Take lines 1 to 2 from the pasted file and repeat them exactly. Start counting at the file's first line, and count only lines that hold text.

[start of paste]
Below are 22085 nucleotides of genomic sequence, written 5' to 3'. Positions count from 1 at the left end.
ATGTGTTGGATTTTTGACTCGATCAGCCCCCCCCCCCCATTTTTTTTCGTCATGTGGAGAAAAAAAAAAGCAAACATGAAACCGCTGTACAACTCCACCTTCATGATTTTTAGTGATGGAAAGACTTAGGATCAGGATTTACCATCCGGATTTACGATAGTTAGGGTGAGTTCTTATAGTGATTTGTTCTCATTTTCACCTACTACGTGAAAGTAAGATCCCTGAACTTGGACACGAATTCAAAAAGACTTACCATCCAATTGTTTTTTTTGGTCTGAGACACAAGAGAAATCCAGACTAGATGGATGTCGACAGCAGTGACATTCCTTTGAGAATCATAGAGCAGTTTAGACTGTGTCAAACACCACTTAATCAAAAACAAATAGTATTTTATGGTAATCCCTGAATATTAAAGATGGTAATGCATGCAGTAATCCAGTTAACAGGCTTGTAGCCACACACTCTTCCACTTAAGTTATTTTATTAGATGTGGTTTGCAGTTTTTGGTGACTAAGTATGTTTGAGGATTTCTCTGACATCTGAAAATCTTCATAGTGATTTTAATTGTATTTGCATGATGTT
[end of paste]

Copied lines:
Below are 22085 nucleotides of genomic sequence, written 5' to 3'. Positions count from 1 at the left end.
ATGTGTTGGATTTTTGACTCGATCAGCCCCCCCCCCCCATTTTTTTTCGTCATGTGGAGAAAAAAAAAAGCAAACATGAAACCGCTGTACAACTCCACCTTCATGATTTTTAGTGATGGAAAGACTTAGGATCAGGATTTACCATCCGGATTTACGATAGTTAGGGTGAGTTCTTATAGTGATTTGTTCTCATTTTCACCTACTACGTGAAAGTAAGATCCCTGAACTTGGACACGAATTCAAAAAGACTTACCATCCAATTGTTTTTTTTGGTCTGAGACACAAGAGAAATCCAGACTAGATGGATGTCGACAGCAGTGACATTCCTTTGAGAATCATAGAGCAGTTTAGACTGTGTCAAACACCACTTAATCAAAAACAAATAGTATTTTATGGTAATCCCTGAATATTAAAGATGGTAATGCATGCAGTAATCCAGTTAACAGGCTTGTAGCCACACACTCTTCCACTTAAGTTATTTTATTAGATGTGGTTTGCAGTTTTTGGTGACTAAGTATGTTTGAGGATTTCTCTGACATCTGAAAATCTTCATAGTGATTTTAATTGTATTTGCATGATGTT